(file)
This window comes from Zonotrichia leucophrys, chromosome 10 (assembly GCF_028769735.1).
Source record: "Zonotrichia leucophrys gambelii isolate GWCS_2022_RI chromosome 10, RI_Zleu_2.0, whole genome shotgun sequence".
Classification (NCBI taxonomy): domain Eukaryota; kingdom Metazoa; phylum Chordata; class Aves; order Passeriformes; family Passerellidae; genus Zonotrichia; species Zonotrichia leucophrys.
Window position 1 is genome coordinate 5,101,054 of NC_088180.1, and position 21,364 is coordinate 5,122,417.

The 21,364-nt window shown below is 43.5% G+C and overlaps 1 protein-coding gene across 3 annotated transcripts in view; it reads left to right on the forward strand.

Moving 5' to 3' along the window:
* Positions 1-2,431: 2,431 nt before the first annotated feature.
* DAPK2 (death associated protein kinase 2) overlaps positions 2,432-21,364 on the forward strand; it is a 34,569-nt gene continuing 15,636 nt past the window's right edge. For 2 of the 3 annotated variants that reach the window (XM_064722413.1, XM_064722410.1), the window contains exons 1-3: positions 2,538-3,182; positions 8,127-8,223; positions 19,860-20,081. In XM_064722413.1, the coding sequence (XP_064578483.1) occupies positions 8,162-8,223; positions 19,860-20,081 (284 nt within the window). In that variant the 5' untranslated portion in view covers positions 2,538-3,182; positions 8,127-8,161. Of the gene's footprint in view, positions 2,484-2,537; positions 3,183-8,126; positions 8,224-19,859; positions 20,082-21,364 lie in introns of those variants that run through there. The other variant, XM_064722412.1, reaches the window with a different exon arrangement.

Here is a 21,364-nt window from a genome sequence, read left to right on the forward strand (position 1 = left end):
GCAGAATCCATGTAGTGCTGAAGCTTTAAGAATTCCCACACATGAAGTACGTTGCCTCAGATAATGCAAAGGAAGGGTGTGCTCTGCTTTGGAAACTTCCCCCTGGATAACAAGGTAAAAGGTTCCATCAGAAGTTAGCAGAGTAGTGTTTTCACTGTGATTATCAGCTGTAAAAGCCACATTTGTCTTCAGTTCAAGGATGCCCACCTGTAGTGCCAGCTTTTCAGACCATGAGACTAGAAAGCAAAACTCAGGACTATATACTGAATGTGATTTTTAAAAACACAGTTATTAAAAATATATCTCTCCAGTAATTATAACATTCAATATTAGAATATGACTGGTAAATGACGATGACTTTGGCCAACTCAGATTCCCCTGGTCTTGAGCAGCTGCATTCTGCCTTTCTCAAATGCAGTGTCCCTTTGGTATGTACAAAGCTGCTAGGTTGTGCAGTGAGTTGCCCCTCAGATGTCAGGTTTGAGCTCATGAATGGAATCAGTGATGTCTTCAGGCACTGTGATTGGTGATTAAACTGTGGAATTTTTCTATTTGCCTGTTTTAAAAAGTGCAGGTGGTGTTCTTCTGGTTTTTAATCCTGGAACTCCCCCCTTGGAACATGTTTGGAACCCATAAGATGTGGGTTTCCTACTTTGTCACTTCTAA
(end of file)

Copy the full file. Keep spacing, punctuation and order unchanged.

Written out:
This window comes from Zonotrichia leucophrys, chromosome 10 (assembly GCF_028769735.1).
Source record: "Zonotrichia leucophrys gambelii isolate GWCS_2022_RI chromosome 10, RI_Zleu_2.0, whole genome shotgun sequence".
Classification (NCBI taxonomy): domain Eukaryota; kingdom Metazoa; phylum Chordata; class Aves; order Passeriformes; family Passerellidae; genus Zonotrichia; species Zonotrichia leucophrys.
Window position 1 is genome coordinate 5,101,054 of NC_088180.1, and position 21,364 is coordinate 5,122,417.

The 21,364-nt window shown below is 43.5% G+C and overlaps 1 protein-coding gene across 3 annotated transcripts in view; it reads left to right on the forward strand.

Moving 5' to 3' along the window:
* Positions 1-2,431: 2,431 nt before the first annotated feature.
* DAPK2 (death associated protein kinase 2) overlaps positions 2,432-21,364 on the forward strand; it is a 34,569-nt gene continuing 15,636 nt past the window's right edge. For 2 of the 3 annotated variants that reach the window (XM_064722413.1, XM_064722410.1), the window contains exons 1-3: positions 2,538-3,182; positions 8,127-8,223; positions 19,860-20,081. In XM_064722413.1, the coding sequence (XP_064578483.1) occupies positions 8,162-8,223; positions 19,860-20,081 (284 nt within the window). In that variant the 5' untranslated portion in view covers positions 2,538-3,182; positions 8,127-8,161. Of the gene's footprint in view, positions 2,484-2,537; positions 3,183-8,126; positions 8,224-19,859; positions 20,082-21,364 lie in introns of those variants that run through there. The other variant, XM_064722412.1, reaches the window with a different exon arrangement.

Here is a 21,364-nt window from a genome sequence, read left to right on the forward strand (position 1 = left end):
GCAGAATCCATGTAGTGCTGAAGCTTTAAGAATTCCCACACATGAAGTACGTTGCCTCAGATAATGCAAAGGAAGGGTGTGCTCTGCTTTGGAAACTTCCCCCTGGATAACAAGGTAAAAGGTTCCATCAGAAGTTAGCAGAGTAGTGTTTTCACTGTGATTATCAGCTGTAAAAGCCACATTTGTCTTCAGTTCAAGGATGCCCACCTGTAGTGCCAGCTTTTCAGACCATGAGACTAGAAAGCAAAACTCAGGACTATATACTGAATGTGATTTTTAAAAACACAGTTATTAAAAATATATCTCTCCAGTAATTATAACATTCAATATTAGAATATGACTGGTAAATGACGATGACTTTGGCCAACTCAGATTCCCCTGGTCTTGAGCAGCTGCATTCTGCCTTTCTCAAATGCAGTGTCCCTTTGGTATGTACAAAGCTGCTAGGTTGTGCAGTGAGTTGCCCCTCAGATGTCAGGTTTGAGCTCATGAATGGAATCAGTGATGTCTTCAGGCACTGTGATTGGTGATTAAACTGTGGAATTTTTCTATTTGCCTGTTTTAAAAAGTGCAGGTGGTGTTCTTCTGGTTTTTAATCCTGGAACTCCCCCCTTGGAACATGTTTGGAACCCATAAGATGTGGGTTTCCTACTTTGTCACTTCTAA